Android’s Andy Rubin on Apple sans Steve Jobs, Siri, and more

Thu, Oct 20, 2011


Google’s Android chief Andy Rubin, who incidentally used to work for Apple, sat down on Wednesday with Walt Mossberg at the AsiaD conference to discuss, what else, Android and the latest Galaxy Nexus from Samsung.

So while the bulk of the interview centered on Android and Google’s newly released Android 4.0 Ice Cream Sandwich OS, Mossberg did take some time to bring up two of Google’s top competitors – Apple and Microsoft.

When asked about Apple’s losing a step now that Steve Jobs is no longer running the show, Rubin said he’s confident Apple’s path of innovation won’t wane anytime soon.

“I don’t think anything like that,” Rubin said. “I used to work at Apple,” he said, noting it was his first big job.

Rubin noted that Apple still has the same ingredients that have made it a success, though it will miss Steve’s leadership. “Now it is time for some of the other guys to step up.”

As for Siri, Apple’s new voice recognition personal assistant, Rubin wasn’t particularly enthralled saying that Android has no intention of turning devices into personal assistants.

“I don’t believe that your phone should be an assistant,” Rubin said. “Your phone is a tool for communicating. You shouldn’t be communicating with the phone; you should be communicating with somebody on the other side of the phone.”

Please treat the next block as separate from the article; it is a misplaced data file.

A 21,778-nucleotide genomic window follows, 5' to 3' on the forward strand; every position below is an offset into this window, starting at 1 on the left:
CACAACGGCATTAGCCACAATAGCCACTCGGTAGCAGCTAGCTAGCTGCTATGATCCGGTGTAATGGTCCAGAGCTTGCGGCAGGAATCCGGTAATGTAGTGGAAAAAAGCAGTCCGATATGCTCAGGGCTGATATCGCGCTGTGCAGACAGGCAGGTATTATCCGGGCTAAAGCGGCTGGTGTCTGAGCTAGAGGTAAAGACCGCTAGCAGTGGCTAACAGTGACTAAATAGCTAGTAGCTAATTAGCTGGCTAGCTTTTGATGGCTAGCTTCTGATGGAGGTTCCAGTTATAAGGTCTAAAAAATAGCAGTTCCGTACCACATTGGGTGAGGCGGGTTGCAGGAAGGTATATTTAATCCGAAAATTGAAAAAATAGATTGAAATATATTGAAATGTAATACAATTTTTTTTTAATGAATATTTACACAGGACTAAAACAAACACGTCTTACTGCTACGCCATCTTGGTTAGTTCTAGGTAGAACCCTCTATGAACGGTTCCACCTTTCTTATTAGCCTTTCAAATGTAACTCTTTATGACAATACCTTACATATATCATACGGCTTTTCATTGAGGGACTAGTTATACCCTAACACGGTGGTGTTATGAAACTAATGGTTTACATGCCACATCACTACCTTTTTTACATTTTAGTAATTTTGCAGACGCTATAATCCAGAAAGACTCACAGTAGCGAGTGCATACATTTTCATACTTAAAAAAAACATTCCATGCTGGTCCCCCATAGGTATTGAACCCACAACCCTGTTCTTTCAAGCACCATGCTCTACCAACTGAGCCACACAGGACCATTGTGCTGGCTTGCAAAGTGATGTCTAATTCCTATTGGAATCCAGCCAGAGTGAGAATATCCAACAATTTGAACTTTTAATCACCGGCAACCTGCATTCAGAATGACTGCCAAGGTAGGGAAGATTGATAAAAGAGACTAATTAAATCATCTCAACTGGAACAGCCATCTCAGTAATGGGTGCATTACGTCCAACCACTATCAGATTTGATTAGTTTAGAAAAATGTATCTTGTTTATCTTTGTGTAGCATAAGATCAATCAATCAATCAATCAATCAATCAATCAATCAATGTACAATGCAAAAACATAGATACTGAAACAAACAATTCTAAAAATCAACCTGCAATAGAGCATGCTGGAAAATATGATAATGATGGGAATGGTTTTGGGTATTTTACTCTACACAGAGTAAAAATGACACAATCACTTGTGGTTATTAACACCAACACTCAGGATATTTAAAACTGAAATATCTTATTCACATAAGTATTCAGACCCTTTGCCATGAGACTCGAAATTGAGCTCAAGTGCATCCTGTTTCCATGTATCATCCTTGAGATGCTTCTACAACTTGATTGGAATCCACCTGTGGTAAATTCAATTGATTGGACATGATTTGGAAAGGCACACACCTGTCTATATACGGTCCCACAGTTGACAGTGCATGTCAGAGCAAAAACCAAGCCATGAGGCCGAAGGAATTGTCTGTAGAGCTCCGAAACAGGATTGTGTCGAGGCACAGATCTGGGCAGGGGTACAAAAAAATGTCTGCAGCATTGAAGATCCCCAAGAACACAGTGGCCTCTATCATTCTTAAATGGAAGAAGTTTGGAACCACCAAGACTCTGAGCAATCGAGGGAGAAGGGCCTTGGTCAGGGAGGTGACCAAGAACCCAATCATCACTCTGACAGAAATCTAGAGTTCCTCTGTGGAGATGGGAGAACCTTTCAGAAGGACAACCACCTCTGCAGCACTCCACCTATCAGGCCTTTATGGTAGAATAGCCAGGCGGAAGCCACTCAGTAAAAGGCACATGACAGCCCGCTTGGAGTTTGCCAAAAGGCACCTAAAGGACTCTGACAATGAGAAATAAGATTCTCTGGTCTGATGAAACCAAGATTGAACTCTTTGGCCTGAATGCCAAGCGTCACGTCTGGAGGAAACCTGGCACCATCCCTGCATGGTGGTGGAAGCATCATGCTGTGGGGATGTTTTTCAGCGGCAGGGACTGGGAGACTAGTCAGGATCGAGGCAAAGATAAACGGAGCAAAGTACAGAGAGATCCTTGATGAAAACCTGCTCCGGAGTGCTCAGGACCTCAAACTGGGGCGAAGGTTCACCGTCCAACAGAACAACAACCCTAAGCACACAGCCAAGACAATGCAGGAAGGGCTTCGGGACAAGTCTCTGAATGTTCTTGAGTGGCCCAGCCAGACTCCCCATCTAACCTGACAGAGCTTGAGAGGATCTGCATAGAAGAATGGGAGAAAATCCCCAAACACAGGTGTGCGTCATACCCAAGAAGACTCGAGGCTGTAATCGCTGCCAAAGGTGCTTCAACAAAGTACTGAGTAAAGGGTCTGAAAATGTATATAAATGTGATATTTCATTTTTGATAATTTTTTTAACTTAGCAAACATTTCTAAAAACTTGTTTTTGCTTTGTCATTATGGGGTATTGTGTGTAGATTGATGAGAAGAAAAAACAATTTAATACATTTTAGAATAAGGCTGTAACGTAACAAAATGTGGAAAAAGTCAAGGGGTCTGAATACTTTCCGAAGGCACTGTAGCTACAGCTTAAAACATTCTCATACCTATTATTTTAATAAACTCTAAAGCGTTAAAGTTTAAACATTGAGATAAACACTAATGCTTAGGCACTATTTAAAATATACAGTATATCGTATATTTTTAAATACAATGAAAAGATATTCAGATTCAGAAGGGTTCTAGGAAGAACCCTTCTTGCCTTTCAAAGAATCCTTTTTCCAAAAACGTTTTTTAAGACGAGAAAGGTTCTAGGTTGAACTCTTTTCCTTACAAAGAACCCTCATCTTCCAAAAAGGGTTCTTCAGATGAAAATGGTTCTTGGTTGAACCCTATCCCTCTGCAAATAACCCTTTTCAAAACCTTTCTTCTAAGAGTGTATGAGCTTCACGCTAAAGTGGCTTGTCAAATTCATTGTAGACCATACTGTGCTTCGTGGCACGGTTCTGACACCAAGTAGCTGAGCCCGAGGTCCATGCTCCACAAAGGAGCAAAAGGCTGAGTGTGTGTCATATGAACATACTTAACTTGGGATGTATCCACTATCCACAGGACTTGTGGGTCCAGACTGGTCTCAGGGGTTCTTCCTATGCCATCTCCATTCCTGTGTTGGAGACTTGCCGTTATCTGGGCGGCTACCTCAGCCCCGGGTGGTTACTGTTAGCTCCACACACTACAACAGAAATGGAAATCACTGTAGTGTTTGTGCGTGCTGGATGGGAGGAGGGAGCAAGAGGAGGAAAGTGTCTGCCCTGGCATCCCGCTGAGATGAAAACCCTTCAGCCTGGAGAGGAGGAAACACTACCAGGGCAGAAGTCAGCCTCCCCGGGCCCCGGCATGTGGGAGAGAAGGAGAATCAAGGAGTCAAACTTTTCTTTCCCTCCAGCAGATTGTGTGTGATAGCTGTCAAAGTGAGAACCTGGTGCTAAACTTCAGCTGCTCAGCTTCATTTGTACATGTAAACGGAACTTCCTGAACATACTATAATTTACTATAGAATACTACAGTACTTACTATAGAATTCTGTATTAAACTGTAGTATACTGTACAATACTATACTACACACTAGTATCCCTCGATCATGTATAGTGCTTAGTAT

Fair enough, but pretty hypocritical given that Android has long had extensive voice recognition capabilities baked into the OS.

Still, Rubin does give props where props are due and did acknowledge that fellow Android co-founder has his own speech recognition company called Wildfire while also noting that General Magic – the company he worked for after Apple – also worked on voice recognition.

“This isn’t a new notion,” said Rubin. “In projecting the future, I think Apple did a good job of figuring out when the technology was ready to be consumer-grade.”

With respect to Microsoft, Rubin said that they did what every smart company does when entering a market late into the game – innovate on a different axis.

“I think that’s what Microsoft did with their Metro UI,” he said. “I think it is a bold move.”

That said, “from my taste and my perspective, it could be very dangerous for Microsoft,” he said. He suggested that Windows Phone leaves less room for creativity and for software and hardware makers to express themselves.

via All Things D


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